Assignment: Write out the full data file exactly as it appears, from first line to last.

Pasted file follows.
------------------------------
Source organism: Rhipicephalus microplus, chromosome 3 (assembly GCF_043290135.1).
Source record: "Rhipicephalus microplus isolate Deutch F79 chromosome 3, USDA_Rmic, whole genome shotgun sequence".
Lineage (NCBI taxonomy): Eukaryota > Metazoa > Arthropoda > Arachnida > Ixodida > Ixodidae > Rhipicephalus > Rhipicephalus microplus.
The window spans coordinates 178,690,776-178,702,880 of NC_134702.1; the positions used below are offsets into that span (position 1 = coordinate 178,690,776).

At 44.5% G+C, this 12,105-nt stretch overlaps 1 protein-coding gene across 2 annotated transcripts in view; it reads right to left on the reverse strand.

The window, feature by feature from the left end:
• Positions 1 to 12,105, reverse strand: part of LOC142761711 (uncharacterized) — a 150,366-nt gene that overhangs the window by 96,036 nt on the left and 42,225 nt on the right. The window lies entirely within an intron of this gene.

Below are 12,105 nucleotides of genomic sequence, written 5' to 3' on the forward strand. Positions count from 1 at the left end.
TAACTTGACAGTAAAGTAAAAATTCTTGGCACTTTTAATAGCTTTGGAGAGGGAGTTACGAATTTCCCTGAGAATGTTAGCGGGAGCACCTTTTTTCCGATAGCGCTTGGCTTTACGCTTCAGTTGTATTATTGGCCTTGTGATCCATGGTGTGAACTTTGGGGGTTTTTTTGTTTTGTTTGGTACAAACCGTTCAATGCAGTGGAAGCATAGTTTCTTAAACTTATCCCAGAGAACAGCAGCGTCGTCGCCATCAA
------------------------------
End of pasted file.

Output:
Source organism: Rhipicephalus microplus, chromosome 3 (assembly GCF_043290135.1).
Source record: "Rhipicephalus microplus isolate Deutch F79 chromosome 3, USDA_Rmic, whole genome shotgun sequence".
Lineage (NCBI taxonomy): Eukaryota > Metazoa > Arthropoda > Arachnida > Ixodida > Ixodidae > Rhipicephalus > Rhipicephalus microplus.
The window spans coordinates 178,690,776-178,702,880 of NC_134702.1; the positions used below are offsets into that span (position 1 = coordinate 178,690,776).

At 44.5% G+C, this 12,105-nt stretch overlaps 1 protein-coding gene across 2 annotated transcripts in view; it reads right to left on the reverse strand.

The window, feature by feature from the left end:
• Positions 1 to 12,105, reverse strand: part of LOC142761711 (uncharacterized) — a 150,366-nt gene that overhangs the window by 96,036 nt on the left and 42,225 nt on the right. The window lies entirely within an intron of this gene.

Below are 12,105 nucleotides of genomic sequence, written 5' to 3' on the forward strand. Positions count from 1 at the left end.
TAACTTGACAGTAAAGTAAAAATTCTTGGCACTTTTAATAGCTTTGGAGAGGGAGTTACGAATTTCCCTGAGAATGTTAGCGGGAGCACCTTTTTTCCGATAGCGCTTGGCTTTACGCTTCAGTTGTATTATTGGCCTTGTGATCCATGGTGTGAACTTTGGGGGTTTTTTTGTTTTGTTTGGTACAAACCGTTCAATGCAGTGGAAGCATAGTTTCTTAAACTTATCCCAGAGAACAGCAGCGTCGTCGCCATCAA